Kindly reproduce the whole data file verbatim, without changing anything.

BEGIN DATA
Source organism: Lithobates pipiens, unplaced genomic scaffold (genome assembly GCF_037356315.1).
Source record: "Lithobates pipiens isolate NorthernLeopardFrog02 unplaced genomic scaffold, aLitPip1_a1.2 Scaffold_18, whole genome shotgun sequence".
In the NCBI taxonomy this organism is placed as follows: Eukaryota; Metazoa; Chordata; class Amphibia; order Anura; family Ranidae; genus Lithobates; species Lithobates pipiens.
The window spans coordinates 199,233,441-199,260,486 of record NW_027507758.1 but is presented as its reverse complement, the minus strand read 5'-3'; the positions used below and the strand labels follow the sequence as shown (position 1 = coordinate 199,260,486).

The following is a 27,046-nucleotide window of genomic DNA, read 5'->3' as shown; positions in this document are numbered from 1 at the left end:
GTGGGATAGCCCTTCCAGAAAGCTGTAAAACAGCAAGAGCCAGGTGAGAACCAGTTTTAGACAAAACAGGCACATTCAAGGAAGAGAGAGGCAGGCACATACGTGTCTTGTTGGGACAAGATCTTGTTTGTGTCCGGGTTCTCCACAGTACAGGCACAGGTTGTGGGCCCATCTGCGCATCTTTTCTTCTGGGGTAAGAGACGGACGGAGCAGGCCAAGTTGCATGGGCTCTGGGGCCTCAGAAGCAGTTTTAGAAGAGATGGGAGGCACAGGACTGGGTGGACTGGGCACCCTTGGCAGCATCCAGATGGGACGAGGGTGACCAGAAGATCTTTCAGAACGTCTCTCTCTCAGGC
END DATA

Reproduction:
Source organism: Lithobates pipiens, unplaced genomic scaffold (genome assembly GCF_037356315.1).
Source record: "Lithobates pipiens isolate NorthernLeopardFrog02 unplaced genomic scaffold, aLitPip1_a1.2 Scaffold_18, whole genome shotgun sequence".
In the NCBI taxonomy this organism is placed as follows: Eukaryota; Metazoa; Chordata; class Amphibia; order Anura; family Ranidae; genus Lithobates; species Lithobates pipiens.
The window spans coordinates 199,233,441-199,260,486 of record NW_027507758.1 but is presented as its reverse complement, the minus strand read 5'-3'; the positions used below and the strand labels follow the sequence as shown (position 1 = coordinate 199,260,486).

The following is a 27,046-nucleotide window of genomic DNA, read 5'->3' as shown; positions in this document are numbered from 1 at the left end:
GTGGGATAGCCCTTCCAGAAAGCTGTAAAACAGCAAGAGCCAGGTGAGAACCAGTTTTAGACAAAACAGGCACATTCAAGGAAGAGAGAGGCAGGCACATACGTGTCTTGTTGGGACAAGATCTTGTTTGTGTCCGGGTTCTCCACAGTACAGGCACAGGTTGTGGGCCCATCTGCGCATCTTTTCTTCTGGGGTAAGAGACGGACGGAGCAGGCCAAGTTGCATGGGCTCTGGGGCCTCAGAAGCAGTTTTAGAAGAGATGGGAGGCACAGGACTGGGTGGACTGGGCACCCTTGGCAGCATCCAGATGGGACGAGGGTGACCAGAAGATCTTTCAGAACGTCTCTCTCTCAGGC